figured (in a more oblique manner, involving his
brother’s friendship with Wittgenstein!) in Eag1eton’s
lecture. Bakhtin’s star has risen of late, and his
acceptance as a major Marxist aesthetic theorist was
-another notable feature of the conference, his name
being bandied around almost as frequently in discussion as Derrida’s. It seemed satisfyingly logical
for the weekend to conclude with Eag1eton’s assessment
of the use-value of these two figures to the modern
literary theorist, since their influence had
extended over so much of the proceedings.

In informal discussions before the final break-up
the possibility of another conference next summer
was considered, with feminism emerging as the likeliest candidate for an overall theme (this remains to
be finalised however). A scheme to publish the
conference papers in an inexpensively printed volume
was put forward by the organisers. For details of
availability contact Marianne Korn, Faculty of
Humanities, Middlesex Polytechnic, All Saints, White
Hart Lane, London N17 8HR.

Stuart Sim

Heidegger Against Nazism

Dear Radical Philosophy,
Mark.Tebbit’s recent article on Lukaas, Heidegger and
(RP, Summer 1982) makes certain erroneous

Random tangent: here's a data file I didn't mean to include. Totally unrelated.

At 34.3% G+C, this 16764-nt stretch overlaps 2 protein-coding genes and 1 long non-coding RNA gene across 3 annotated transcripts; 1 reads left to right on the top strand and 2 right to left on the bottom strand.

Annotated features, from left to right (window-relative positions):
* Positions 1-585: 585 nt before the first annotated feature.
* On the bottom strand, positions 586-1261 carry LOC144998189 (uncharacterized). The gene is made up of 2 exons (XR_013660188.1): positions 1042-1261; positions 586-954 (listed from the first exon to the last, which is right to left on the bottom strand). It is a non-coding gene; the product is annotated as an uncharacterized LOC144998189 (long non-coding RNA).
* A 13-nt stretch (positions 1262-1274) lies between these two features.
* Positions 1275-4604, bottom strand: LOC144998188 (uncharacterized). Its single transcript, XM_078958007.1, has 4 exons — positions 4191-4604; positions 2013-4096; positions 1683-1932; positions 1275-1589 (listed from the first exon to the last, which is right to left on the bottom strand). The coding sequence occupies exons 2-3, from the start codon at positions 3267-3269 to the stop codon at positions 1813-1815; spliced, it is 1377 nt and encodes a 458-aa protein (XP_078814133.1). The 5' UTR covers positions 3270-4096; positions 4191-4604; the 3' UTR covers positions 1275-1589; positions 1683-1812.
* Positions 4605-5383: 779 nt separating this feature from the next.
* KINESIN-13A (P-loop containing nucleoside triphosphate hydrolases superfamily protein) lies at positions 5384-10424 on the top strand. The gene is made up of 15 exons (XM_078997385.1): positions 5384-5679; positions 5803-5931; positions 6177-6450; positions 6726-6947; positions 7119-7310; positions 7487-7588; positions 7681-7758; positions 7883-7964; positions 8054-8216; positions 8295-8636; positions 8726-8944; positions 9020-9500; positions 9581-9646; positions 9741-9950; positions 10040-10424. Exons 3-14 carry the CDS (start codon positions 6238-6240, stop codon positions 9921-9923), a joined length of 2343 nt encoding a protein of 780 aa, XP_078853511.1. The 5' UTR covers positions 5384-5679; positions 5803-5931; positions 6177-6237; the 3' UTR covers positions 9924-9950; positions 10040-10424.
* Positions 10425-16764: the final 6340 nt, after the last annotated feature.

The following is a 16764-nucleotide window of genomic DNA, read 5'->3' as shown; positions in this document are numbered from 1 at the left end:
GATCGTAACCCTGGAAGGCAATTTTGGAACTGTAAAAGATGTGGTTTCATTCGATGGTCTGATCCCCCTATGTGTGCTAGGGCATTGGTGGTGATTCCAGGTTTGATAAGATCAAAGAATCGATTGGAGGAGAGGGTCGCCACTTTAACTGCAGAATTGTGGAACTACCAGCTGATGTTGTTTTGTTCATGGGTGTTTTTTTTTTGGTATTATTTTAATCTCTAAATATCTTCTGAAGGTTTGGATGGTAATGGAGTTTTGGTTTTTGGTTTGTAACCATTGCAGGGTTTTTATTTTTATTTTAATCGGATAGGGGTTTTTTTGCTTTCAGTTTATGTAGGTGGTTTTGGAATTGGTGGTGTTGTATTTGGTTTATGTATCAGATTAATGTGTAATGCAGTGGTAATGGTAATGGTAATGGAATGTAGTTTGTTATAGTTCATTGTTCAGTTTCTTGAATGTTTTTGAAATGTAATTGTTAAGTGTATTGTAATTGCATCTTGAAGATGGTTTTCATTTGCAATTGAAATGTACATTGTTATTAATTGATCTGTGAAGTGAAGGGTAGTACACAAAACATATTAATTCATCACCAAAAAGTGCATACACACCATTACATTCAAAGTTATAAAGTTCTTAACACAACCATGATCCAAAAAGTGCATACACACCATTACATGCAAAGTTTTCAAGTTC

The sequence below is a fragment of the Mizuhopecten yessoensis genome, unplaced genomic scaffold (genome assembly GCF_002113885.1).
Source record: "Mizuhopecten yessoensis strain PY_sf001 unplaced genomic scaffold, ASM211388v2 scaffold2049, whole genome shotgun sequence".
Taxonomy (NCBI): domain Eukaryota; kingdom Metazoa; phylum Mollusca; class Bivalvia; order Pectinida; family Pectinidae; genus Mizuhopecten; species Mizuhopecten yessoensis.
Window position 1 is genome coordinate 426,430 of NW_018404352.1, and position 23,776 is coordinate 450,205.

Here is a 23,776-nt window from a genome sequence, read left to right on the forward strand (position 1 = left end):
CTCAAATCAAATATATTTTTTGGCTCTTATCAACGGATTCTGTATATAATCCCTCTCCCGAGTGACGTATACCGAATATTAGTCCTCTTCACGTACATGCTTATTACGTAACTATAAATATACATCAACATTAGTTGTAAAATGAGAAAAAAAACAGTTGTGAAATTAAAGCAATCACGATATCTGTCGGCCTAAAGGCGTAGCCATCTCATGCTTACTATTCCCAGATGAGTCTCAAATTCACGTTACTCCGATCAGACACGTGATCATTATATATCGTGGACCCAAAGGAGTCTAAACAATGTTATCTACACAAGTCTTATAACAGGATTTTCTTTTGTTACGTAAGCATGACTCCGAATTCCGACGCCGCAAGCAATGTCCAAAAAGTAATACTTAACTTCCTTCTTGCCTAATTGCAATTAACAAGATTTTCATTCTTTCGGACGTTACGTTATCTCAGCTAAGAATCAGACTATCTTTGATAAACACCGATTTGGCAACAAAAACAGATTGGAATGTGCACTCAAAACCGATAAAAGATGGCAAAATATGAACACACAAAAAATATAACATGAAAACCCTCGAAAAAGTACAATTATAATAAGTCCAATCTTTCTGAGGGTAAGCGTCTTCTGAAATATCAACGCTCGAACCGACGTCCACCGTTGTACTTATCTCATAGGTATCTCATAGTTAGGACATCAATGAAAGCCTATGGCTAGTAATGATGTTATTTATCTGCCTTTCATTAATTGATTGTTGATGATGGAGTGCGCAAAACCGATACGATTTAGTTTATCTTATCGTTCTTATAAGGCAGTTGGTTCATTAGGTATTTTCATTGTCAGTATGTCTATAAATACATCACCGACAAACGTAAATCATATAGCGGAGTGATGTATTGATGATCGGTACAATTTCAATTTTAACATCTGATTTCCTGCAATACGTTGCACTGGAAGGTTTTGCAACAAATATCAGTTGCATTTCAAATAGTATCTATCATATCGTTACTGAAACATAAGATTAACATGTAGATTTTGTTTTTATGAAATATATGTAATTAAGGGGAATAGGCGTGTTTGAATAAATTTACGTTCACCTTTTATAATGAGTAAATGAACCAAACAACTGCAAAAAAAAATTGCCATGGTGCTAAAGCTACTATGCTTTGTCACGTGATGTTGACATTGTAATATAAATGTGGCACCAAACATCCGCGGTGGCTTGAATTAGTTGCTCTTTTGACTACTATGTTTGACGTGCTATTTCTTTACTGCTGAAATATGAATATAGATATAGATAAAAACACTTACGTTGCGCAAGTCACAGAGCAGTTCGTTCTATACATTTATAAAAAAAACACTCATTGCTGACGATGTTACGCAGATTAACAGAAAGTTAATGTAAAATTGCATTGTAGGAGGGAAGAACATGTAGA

statements about Heidegger which call for correction.

Tebbit’s misleading equation of Heidegger’s
philosophy and fascism is summed up in his initial
assertion that Heidegger ‘remained an unrepentant
adherent to the extreme right’ and that his thought
rema~ned ‘intrinsically … bound up with European
faSCIsm’ (p.14). Such a charge does serious damage
to both Heidegger’s personal and philosophical
integrity. Since Tebbit offers no concrete evidence
to support his accusation, bit simply rehearses an
unfounded rumour as established fact, I wish to set
the record straight with regard to Heidegger’s
alleged fascism.

In a series of rigorously researched and documented
articles published in Critique (Paris, 1966-67), the
French philosopher Frangois Fedier definitively
exonerated Heidegger from the charge of unrepentant
adherence to fascism levelled against him in three
German publications: Guido Schneeberger’s NaahZese
Zu Heidegger (Berne, 1962), Theodor Adorno’s Jargon